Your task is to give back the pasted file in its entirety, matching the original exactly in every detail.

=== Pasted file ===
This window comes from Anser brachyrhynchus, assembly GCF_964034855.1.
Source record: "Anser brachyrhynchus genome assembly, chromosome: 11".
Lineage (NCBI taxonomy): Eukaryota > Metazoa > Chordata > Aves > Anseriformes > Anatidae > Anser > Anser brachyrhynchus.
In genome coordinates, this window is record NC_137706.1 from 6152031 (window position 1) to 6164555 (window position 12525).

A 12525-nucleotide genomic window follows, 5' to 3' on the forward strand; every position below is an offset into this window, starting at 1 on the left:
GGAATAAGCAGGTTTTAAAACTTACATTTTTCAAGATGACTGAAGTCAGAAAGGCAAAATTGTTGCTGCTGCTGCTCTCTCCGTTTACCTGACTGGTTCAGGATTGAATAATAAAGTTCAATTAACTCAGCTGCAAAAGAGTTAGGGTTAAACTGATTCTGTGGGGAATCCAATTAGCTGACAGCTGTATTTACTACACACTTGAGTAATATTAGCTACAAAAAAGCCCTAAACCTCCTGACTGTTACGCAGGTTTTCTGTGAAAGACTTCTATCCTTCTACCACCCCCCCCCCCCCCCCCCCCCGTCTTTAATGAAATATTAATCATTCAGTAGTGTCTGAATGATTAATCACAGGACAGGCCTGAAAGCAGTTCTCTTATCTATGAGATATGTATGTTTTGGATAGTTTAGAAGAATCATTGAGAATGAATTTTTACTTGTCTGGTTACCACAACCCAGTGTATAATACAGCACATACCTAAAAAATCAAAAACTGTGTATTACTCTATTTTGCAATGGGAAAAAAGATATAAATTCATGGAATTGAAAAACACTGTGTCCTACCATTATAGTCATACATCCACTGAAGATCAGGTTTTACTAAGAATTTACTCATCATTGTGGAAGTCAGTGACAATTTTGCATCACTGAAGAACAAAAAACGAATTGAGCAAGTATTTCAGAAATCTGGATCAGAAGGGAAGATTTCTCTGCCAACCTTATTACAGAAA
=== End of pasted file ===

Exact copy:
This window comes from Anser brachyrhynchus, assembly GCF_964034855.1.
Source record: "Anser brachyrhynchus genome assembly, chromosome: 11".
Lineage (NCBI taxonomy): Eukaryota > Metazoa > Chordata > Aves > Anseriformes > Anatidae > Anser > Anser brachyrhynchus.
In genome coordinates, this window is record NC_137706.1 from 6152031 (window position 1) to 6164555 (window position 12525).

A 12525-nucleotide genomic window follows, 5' to 3' on the forward strand; every position below is an offset into this window, starting at 1 on the left:
GGAATAAGCAGGTTTTAAAACTTACATTTTTCAAGATGACTGAAGTCAGAAAGGCAAAATTGTTGCTGCTGCTGCTCTCTCCGTTTACCTGACTGGTTCAGGATTGAATAATAAAGTTCAATTAACTCAGCTGCAAAAGAGTTAGGGTTAAACTGATTCTGTGGGGAATCCAATTAGCTGACAGCTGTATTTACTACACACTTGAGTAATATTAGCTACAAAAAAGCCCTAAACCTCCTGACTGTTACGCAGGTTTTCTGTGAAAGACTTCTATCCTTCTACCACCCCCCCCCCCCCCCCCCCCCGTCTTTAATGAAATATTAATCATTCAGTAGTGTCTGAATGATTAATCACAGGACAGGCCTGAAAGCAGTTCTCTTATCTATGAGATATGTATGTTTTGGATAGTTTAGAAGAATCATTGAGAATGAATTTTTACTTGTCTGGTTACCACAACCCAGTGTATAATACAGCACATACCTAAAAAATCAAAAACTGTGTATTACTCTATTTTGCAATGGGAAAAAAGATATAAATTCATGGAATTGAAAAACACTGTGTCCTACCATTATAGTCATACATCCACTGAAGATCAGGTTTTACTAAGAATTTACTCATCATTGTGGAAGTCAGTGACAATTTTGCATCACTGAAGAACAAAAAACGAATTGAGCAAGTATTTCAGAAATCTGGATCAGAAGGGAAGATTTCTCTGCCAACCTTATTACAGAAA